octal | Jan 1, 2021 |
I leafed through it, but it struck me as just too uninteresting to spend my time with, so I gave it up permanently. Picked it up again, on the recommendation from "Racecraft", but still no progress.
  themulhern | Aug 20, 2020 |
Okay... Got this book from the Library. The basic premise of the book is that some minorities get less points in IQ because of inherited cognitive ability. Nature over nurture so to speak. This book has some very interesting points and ideas, but it's presentation is really cold and rather cruel. I guess you could say it is a scholastic affect, since it is almost like they consider this a mathematical problem and nothing more. They consider other probabilities among the poor and disadvantaged; bad nutrition, horrible home conditions, terrible neighborhood, drugs. Then they come out and say that education is mostly improved since the 1960's, but doesn't really add up to those being the root causes. Most of the time they seem to welcome argument, as though they wanted a huge controversy, or at least some discussion to begin.

On the other hand, I do agree that ability should be rewarded rather than a flat rate of meeting a quota for job positions so I am really torn about this book. I mean, it tells me that Affirmative Action is somewhat unfair, and I suppose I agree with that sentiment, but how far does one go with that? Naturally people that are smarter would get better treatment, but where would that leave most people?

Oh well, I would probably read this again, if only to refresh myself on the earlier arguments. ( )
  Floyd3345 | Jun 15, 2019 |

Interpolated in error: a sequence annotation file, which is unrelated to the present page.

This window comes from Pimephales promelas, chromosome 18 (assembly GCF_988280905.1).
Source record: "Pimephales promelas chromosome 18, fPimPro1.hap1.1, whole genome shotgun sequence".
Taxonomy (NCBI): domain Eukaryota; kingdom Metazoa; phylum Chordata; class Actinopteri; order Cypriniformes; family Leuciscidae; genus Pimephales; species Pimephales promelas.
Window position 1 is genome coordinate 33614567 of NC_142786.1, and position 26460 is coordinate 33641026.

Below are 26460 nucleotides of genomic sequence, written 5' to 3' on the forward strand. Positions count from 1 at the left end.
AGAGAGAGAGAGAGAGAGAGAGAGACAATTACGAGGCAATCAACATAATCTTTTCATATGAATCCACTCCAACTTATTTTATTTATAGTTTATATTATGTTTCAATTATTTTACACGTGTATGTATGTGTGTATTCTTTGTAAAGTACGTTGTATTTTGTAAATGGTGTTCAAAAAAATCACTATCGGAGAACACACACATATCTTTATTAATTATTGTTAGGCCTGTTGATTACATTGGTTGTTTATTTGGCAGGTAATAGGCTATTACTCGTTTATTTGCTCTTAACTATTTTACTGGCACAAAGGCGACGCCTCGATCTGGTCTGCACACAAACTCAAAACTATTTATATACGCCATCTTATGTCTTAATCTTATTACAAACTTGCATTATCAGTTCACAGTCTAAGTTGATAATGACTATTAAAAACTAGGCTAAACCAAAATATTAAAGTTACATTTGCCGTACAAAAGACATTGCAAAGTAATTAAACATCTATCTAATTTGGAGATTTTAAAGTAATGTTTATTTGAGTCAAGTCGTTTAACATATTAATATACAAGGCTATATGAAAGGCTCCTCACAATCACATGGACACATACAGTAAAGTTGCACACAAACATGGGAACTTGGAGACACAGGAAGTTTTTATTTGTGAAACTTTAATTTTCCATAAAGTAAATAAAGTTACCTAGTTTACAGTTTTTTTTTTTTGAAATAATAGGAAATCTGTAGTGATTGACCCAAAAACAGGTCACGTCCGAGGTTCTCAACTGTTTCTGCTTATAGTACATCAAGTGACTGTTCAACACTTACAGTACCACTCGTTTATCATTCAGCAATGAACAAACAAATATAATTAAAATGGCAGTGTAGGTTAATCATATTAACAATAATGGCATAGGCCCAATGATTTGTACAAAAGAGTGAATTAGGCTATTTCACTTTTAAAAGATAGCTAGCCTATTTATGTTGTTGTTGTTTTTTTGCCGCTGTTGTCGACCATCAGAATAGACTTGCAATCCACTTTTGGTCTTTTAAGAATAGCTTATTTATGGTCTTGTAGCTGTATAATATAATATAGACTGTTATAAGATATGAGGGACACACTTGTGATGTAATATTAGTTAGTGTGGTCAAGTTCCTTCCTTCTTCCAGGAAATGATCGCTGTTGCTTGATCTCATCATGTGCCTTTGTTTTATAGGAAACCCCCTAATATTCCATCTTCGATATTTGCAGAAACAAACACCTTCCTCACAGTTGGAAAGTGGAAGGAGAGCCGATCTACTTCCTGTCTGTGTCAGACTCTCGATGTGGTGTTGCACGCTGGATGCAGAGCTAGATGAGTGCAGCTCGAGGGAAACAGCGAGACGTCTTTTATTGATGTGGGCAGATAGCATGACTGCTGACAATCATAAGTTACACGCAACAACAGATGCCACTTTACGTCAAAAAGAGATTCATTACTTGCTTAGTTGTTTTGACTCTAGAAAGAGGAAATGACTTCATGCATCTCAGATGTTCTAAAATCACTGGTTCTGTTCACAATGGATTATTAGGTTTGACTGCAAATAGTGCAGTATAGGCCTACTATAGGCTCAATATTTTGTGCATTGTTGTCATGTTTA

I feel guilty even giving this book two stars, but I must admit that there are a few nuggets of ore buried in the excrement that is this book:

1. Yes, giften children are being dumbed-down by our school system, despite the Talented and Gifted programs in many states: those programs simply do not give the brightest kids the leeway and encouragement to learn as much as they can as fast as they can in as many interesting areas as they can, partly due to lack of resources, and partly due to a need to be 'practical' in job outlook, and partly due to the demonisation of intellectuals in the USA.

2. Yes, we need apprenticeships and other types of one to one job training. It is also true that poverty and high-crime neighborhoods did not go hand in hand 50 years ago. The factors are complex.


Race does not exist. Therefore, IQ cannot differ by racial grouping. Seee the Human Genome Project, and all 'racial' research in the last few years, as well as the many reviews of this book which have already cited the conditions under which certain groups of people have been forced to live which (as with lead pipes) make it very difficult for children in those groups to test at the level of even poor White Americans.

So, sadly, the arguments that the authors make are inherently biased, and perhaps also self-serving. ( )
1 vote FourFreedoms | May 17, 2019 |
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Nome do autorFunçãoTipo de autorObra?Status
Richard J. Herrnsteinautor principaltodas as ediçõescalculado
Murray, Charles A.autor principaltodas as ediçõesconfirmado
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The controversial book linking intelligence to class and race in modern society, and what public policy can do to mitigate socioeconomic differences in IQ, birth rate, crime, fertility, welfare, and poverty.